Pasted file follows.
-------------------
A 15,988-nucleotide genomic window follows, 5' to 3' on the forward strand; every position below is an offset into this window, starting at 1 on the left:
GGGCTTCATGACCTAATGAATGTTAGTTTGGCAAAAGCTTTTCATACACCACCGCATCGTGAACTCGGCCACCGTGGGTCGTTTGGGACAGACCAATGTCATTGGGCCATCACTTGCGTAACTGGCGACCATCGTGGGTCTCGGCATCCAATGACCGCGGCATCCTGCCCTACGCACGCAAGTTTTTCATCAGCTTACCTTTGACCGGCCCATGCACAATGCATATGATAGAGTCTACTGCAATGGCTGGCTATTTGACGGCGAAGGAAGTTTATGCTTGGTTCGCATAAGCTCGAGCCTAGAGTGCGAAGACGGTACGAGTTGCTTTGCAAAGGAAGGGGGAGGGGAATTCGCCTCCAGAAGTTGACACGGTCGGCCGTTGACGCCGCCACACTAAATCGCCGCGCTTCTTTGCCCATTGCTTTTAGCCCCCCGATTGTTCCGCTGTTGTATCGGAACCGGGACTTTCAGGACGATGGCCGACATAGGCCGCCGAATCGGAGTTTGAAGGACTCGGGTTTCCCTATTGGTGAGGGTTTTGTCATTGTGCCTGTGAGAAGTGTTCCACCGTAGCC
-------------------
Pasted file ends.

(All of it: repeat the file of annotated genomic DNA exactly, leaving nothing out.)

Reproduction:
A 15,988-nucleotide genomic window follows, 5' to 3' on the forward strand; every position below is an offset into this window, starting at 1 on the left:
GGGCTTCATGACCTAATGAATGTTAGTTTGGCAAAAGCTTTTCATACACCACCGCATCGTGAACTCGGCCACCGTGGGTCGTTTGGGACAGACCAATGTCATTGGGCCATCACTTGCGTAACTGGCGACCATCGTGGGTCTCGGCATCCAATGACCGCGGCATCCTGCCCTACGCACGCAAGTTTTTCATCAGCTTACCTTTGACCGGCCCATGCACAATGCATATGATAGAGTCTACTGCAATGGCTGGCTATTTGACGGCGAAGGAAGTTTATGCTTGGTTCGCATAAGCTCGAGCCTAGAGTGCGAAGACGGTACGAGTTGCTTTGCAAAGGAAGGGGGAGGGGAATTCGCCTCCAGAAGTTGACACGGTCGGCCGTTGACGCCGCCACACTAAATCGCCGCGCTTCTTTGCCCATTGCTTTTAGCCCCCCGATTGTTCCGCTGTTGTATCGGAACCGGGACTTTCAGGACGATGGCCGACATAGGCCGCCGAATCGGAGTTTGAAGGACTCGGGTTTCCCTATTGGTGAGGGTTTTGTCATTGTGCCTGTGAGAAGTGTTCCACCGTAGCC